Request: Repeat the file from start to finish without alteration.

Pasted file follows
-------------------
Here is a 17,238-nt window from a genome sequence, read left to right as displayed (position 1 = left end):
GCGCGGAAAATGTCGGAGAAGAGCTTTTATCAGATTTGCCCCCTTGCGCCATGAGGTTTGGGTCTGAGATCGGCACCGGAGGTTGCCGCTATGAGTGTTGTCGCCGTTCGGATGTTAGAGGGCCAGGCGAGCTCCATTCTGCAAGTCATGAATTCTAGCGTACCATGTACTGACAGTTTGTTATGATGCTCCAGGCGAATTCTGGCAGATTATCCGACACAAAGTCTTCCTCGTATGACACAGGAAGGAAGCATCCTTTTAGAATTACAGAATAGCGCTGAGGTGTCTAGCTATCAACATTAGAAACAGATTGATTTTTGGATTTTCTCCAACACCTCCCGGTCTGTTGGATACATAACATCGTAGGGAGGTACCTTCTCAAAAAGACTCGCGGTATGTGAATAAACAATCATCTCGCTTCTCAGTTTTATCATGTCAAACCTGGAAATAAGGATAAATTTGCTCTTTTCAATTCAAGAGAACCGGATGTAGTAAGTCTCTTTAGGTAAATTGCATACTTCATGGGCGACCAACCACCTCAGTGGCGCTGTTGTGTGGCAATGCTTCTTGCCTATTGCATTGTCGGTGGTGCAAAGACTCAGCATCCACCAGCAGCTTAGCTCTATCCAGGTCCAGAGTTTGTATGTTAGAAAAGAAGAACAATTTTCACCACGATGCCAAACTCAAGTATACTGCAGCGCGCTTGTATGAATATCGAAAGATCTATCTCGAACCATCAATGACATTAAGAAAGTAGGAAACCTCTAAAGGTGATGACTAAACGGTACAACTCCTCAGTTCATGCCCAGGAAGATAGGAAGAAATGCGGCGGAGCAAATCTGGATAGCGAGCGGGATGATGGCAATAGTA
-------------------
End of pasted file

Here is a 17,238-nt window from a genome sequence, read left to right as displayed (position 1 = left end):
GCGCGGAAAATGTCGGAGAAGAGCTTTTATCAGATTTGCCCCCTTGCGCCATGAGGTTTGGGTCTGAGATCGGCACCGGAGGTTGCCGCTATGAGTGTTGTCGCCGTTCGGATGTTAGAGGGCCAGGCGAGCTCCATTCTGCAAGTCATGAATTCTAGCGTACCATGTACTGACAGTTTGTTATGATGCTCCAGGCGAATTCTGGCAGATTATCCGACACAAAGTCTTCCTCGTATGACACAGGAAGGAAGCATCCTTTTAGAATTACAGAATAGCGCTGAGGTGTCTAGCTATCAACATTAGAAACAGATTGATTTTTGGATTTTCTCCAACACCTCCCGGTCTGTTGGATACATAACATCGTAGGGAGGTACCTTCTCAAAAAGACTCGCGGTATGTGAATAAACAATCATCTCGCTTCTCAGTTTTATCATGTCAAACCTGGAAATAAGGATAAATTTGCTCTTTTCAATTCAAGAGAACCGGATGTAGTAAGTCTCTTTAGGTAAATTGCATACTTCATGGGCGACCAACCACCTCAGTGGCGCTGTTGTGTGGCAATGCTTCTTGCCTATTGCATTGTCGGTGGTGCAAAGACTCAGCATCCACCAGCAGCTTAGCTCTATCCAGGTCCAGAGTTTGTATGTTAGAAAAGAAGAACAATTTTCACCACGATGCCAAACTCAAGTATACTGCAGCGCGCTTGTATGAATATCGAAAGATCTATCTCGAACCATCAATGACATTAAGAAAGTAGGAAACCTCTAAAGGTGATGACTAAACGGTACAACTCCTCAGTTCATGCCCAGGAAGATAGGAAGAAATGCGGCGGAGCAAATCTGGATAGCGAGCGGGATGATGGCAATAGTA